They had been excluded from the 1955 Mediterranean Games in Barcelona at the insistence of Arab nations. Brundage insisted "we cannot become involved in a matter of this kind." Even so, Games organisers were still permitted to fly the Olympic Flag.
Brundage did enjoy some successes. From the mid 1950s until the late 1960s, the two Germanies competed under a tricolour emblazoned with the Olympic rings.
"Another example of an important victory for sport over politics," he hailed. "The spectacle of East and West German athletes in the same uniform, marching behind the same leaders and the same flag is an inspiration under present political conditions and a great service to all the German people who wish for a united country."
Even so, his autocratic style often antagonised. He was nicknamed 'Slavery Bondage' for his strict enforcement of amateur regulations.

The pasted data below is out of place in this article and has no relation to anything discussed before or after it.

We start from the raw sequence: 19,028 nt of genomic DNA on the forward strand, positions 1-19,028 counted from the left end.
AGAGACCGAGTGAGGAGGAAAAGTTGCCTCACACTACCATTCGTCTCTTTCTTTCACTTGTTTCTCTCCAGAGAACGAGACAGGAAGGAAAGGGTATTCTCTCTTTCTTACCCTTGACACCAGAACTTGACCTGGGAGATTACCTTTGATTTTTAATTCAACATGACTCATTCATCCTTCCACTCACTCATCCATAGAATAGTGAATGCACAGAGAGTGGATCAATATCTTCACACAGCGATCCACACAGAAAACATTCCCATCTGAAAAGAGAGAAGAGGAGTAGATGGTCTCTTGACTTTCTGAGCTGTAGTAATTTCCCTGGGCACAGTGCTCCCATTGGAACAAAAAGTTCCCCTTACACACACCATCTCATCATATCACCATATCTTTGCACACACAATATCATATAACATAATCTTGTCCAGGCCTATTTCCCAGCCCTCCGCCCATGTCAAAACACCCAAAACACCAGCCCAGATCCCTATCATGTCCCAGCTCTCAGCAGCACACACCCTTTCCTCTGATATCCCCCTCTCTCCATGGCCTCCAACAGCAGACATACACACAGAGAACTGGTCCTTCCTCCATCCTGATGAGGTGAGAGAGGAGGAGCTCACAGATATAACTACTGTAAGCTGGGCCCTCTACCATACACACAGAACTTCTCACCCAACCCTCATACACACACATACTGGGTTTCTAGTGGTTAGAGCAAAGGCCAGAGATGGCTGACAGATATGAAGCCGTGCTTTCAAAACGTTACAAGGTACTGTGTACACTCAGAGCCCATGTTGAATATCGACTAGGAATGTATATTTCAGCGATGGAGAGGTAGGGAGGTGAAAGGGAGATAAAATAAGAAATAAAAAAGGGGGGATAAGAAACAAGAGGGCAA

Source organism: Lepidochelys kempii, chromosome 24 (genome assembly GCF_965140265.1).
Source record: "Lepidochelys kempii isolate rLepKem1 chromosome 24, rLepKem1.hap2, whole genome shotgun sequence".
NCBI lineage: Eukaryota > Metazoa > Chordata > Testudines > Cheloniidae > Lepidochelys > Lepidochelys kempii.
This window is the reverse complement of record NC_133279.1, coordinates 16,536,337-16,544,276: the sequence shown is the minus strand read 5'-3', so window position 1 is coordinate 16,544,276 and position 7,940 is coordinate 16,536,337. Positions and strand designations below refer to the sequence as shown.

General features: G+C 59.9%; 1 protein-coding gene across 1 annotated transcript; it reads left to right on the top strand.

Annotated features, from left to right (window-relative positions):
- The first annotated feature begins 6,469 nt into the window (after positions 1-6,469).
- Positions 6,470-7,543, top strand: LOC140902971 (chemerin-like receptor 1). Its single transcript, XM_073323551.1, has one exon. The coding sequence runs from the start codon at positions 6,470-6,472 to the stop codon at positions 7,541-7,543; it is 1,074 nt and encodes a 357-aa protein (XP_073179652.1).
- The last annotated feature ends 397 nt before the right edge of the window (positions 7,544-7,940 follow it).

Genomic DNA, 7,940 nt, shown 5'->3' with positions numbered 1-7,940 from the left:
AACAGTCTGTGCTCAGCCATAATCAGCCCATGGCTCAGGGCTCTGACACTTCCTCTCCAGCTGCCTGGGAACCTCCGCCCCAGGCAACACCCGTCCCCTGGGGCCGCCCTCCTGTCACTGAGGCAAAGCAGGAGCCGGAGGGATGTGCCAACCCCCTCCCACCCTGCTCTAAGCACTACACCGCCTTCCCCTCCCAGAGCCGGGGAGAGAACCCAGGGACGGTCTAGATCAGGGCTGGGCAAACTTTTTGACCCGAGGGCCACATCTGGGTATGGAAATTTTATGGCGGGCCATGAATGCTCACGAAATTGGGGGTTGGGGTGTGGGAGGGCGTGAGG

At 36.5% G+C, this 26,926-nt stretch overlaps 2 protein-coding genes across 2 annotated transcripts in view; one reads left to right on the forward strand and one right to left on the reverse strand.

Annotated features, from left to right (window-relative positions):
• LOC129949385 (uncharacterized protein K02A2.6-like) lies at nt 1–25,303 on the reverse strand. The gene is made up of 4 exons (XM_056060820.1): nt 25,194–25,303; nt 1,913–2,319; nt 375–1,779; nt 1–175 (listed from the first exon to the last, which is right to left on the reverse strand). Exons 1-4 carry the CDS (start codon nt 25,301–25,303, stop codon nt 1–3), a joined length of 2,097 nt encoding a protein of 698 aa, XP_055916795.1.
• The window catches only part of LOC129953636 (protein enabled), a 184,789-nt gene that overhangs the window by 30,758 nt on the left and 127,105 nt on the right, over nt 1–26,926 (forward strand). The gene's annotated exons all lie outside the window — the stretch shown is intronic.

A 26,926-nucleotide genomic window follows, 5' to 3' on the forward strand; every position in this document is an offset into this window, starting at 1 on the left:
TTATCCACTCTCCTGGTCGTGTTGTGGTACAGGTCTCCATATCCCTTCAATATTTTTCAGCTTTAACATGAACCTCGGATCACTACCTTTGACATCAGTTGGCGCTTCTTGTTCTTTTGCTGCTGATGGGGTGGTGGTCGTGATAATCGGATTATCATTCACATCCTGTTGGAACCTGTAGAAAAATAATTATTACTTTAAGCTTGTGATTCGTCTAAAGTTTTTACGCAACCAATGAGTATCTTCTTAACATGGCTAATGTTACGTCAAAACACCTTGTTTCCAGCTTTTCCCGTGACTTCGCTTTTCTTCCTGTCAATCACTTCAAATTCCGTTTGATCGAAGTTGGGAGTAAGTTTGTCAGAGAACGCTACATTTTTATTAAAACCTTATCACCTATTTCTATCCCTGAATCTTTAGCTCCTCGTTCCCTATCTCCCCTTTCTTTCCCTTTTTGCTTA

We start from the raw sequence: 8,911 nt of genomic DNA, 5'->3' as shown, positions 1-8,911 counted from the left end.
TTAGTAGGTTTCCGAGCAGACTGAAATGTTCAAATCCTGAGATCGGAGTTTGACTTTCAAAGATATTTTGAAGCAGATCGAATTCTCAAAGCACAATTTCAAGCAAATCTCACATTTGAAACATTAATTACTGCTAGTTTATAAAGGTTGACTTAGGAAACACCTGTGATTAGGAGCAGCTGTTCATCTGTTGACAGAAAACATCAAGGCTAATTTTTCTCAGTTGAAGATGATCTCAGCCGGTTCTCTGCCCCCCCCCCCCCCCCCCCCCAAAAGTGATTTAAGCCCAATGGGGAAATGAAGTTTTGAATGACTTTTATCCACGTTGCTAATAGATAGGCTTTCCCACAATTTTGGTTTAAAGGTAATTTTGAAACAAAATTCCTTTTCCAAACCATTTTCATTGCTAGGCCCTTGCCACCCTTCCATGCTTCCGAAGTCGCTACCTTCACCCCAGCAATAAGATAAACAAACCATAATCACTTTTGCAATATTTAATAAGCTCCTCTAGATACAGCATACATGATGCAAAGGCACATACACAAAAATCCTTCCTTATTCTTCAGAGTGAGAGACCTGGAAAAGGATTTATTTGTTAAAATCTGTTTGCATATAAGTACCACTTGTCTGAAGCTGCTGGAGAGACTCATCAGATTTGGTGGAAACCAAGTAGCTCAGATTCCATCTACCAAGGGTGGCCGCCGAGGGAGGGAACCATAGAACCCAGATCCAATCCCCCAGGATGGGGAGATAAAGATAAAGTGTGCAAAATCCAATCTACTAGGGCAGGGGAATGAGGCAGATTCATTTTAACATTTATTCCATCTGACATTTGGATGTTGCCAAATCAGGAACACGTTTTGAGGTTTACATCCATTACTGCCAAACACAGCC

He was twice challenged for the IOC leadership and it is almost unheard of for an incumbent President to face such a challenge. His opponent was the Marquess of Exeter, who did not succeed, but the challenges were emblematic of discontent among individual National Olympic Committees (NOCs) and International Federations who suspected correctly that he did not value their opinions.
The distinguished journalist David Miller described Brundage as a "despotic moralistic bulldozer".
Even Brundage was apparently aware of his own capacity to polarize. In a "note to self" discovered by his biographer Guttmann, he had written: "AB, clever fellow, Imperialist, Fascist, Capitalist, Nazi and now Communist."
From 1960, the South African problem took centre stage. Sixty-nine died after police opened fire at Sharpeville, a township in the Transvaal some 67 kilometres from Johannesburg. Although South Africa did take part in Rome 1960, it proved the last time for a generation.